How do you write? Do you use a computer? Do you write every day? Do you use outlines?
I started writing in the era of typewriters—in fact, manual typewriters—so my writing process is the same one I used when I was a kid. I write my first draft by hand, chapter by chapter, using a Parker pen and a spiral bound, college-lined notebook. (Depending on the circumstances of my life at the time, I write in libraries, in bookstores, on planes, in hotels, or in my wicker rocking chair at home.) When I complete a chapter, I type it onto my computer, making a lot of changes. I then proceed to the next handwritten chapter. Once I have a full draft, I do revisions on my computer. I also have two computers in the house, one that's connected to the internet and one that's not, thus making it easier to remain disciplined.
For the most part I write for several hours every day. When I'm in first drafts, I might write only three or four hours before I burn out, but in revisions I can easily go for eight to ten hours, assuming I can maintain the energy.
Some writers write detailed outlines, but I tend not to be one of them. My nonfiction has mostly been set in the present, so without a crystal ball it would have been impossible to have used an outline anyway. For fiction, I sketch out a very general progression for the story, though I can't say it rises to the level of an outline since scenes and details remain elusive until the writing presents them to me.
Do you show your work to other people as you're writing it?
When I was a teenager, I would show my first drafts to anyone who wanted to read them, sometimes even allowing friends to read over my shoulder as I was writing. These days, I write in complete privacy for a long time, perhaps over a year, before I feel I've worked a book enough to show it to my first readers, and then only one or two per draft. I've just found that the world I'm creating feels much richer and absorbing to me if no one else is in the book except me. I think of this as being in a bubble, or a tent, and what I find is that, by being in it alone, it just grows bigger and bigger to me. So I don't even tell people, including my husband, what I'm writing, or maybe that I'm writing at all. If anyone asks, I jokingly tell them, "Sorry, I can't say. Management has me under a gag order."
When do you know that a book is done?
First, I take the book through many revisions, addressing every one of my concerns and perfecting the language until the manuscript has gone as far as I can possibly take it. Only then do I show it to my agent. Usually she'll make suggestions for more revision before she submits it to a publisher. Once it's with a publisher, the editor will ask for more changes, sometimes significant, and I'll take it through yet more revision. If this seems like a lengthy process, you're right. All of my published books have taken four years from inception to publication. Writing requires patience.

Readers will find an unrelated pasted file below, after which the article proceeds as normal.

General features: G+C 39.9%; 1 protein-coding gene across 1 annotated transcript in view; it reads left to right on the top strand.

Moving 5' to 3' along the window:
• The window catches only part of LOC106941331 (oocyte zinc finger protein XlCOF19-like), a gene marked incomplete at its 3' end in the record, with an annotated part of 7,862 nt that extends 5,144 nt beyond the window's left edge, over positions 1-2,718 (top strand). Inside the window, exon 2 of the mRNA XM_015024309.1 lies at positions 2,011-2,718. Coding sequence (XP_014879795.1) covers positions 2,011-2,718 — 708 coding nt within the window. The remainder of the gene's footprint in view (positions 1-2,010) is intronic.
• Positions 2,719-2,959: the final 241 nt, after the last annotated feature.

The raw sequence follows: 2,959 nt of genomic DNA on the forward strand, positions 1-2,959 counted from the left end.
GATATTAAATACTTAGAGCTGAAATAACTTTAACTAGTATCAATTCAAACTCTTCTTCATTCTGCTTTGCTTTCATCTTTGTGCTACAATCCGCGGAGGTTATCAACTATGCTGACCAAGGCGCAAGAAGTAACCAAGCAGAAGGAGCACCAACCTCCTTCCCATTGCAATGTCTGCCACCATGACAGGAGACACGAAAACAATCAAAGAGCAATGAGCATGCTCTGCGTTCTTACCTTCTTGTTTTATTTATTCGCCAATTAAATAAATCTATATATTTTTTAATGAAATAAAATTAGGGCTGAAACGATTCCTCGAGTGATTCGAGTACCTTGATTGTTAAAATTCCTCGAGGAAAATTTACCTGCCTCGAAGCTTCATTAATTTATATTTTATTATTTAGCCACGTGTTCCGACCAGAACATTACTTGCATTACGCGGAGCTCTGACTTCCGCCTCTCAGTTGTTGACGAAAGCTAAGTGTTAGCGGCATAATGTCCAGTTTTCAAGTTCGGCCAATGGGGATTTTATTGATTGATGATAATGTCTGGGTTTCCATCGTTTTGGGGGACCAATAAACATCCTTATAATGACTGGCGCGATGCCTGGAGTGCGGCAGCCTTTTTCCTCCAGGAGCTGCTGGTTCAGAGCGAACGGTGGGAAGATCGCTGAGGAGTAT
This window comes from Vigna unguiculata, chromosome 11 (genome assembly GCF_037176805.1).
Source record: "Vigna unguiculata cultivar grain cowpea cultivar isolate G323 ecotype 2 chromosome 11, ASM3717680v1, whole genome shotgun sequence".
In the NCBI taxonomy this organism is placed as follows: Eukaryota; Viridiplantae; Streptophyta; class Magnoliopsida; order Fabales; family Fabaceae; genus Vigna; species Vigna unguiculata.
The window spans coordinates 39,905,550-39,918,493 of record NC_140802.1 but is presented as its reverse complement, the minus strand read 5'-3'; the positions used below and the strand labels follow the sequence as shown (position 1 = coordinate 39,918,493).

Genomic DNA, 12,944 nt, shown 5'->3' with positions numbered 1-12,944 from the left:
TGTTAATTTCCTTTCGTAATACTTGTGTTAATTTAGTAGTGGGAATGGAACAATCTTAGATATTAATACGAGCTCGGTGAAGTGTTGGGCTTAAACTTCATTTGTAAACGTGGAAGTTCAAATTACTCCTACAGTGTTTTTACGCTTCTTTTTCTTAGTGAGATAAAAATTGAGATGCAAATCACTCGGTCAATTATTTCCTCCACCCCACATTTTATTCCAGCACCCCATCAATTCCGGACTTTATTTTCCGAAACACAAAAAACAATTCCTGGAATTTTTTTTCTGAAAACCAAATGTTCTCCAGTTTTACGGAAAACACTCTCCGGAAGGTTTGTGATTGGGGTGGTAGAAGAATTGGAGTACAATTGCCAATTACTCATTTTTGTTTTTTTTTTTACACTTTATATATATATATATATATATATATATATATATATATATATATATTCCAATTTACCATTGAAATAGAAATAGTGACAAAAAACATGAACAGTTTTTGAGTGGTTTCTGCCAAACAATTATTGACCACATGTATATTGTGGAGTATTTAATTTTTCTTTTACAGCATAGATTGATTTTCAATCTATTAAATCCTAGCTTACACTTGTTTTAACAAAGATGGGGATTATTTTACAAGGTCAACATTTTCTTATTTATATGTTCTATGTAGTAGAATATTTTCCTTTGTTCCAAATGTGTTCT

You used to write fiction, though your last few books have been nonfiction. Will you write fiction again?
I'm working on fiction right now.
How did you break in as a writer? You must have had connections, right?
Actually, I didn't. But I was prepared when the opportunity arose. For the whole story, see the article in Tips on Writing: How I Became And Stayed A Writer.
I have a great idea for a book, but I'm not a writer. Would you write it for me?
I get asked this question with great frequency, and although I love hearing people's stories, I'm not a journalist, co-writer, or ghostwriter, which means I'm not the kind of writer who'd be attracted to such an undertaking. I am a memoirist whose nonfiction comes from my own life, and I am a novelist whose fiction comes from my imagination. If you want to find someone to write your story, I recommend that you either approach a journalist who writes about the topic that's at the heart of your story, or do a search on publishing websites for co-writers and ghostwriters.
I don't know anything about the business. Can you explain the basics of the publishing industry to me?
Fortunately, there are millions of online and in-print resources that will tell you everything you need to know about how the business of publishing works. You can start here:
I know a decent amount about the business. I even have a completed manuscript or nonfiction proposal. But I'm not sure whether they're at the point where I should start looking for an agent. What should I do?
When I was at a career crossroads after my first few books, I was introduced to a former literary agent, Anne Dubuisson, who'd become a publishing and writing consultant. She met with me and, because she was able to speak from the perspective of an industry insider, she was able to provide just the career guidance I needed. If you're a serious, dedicated writer who thinks you might benefit from showing your current project to someone with the eyes of an insider, if might be worth looking at her website, www.anneconsults.com.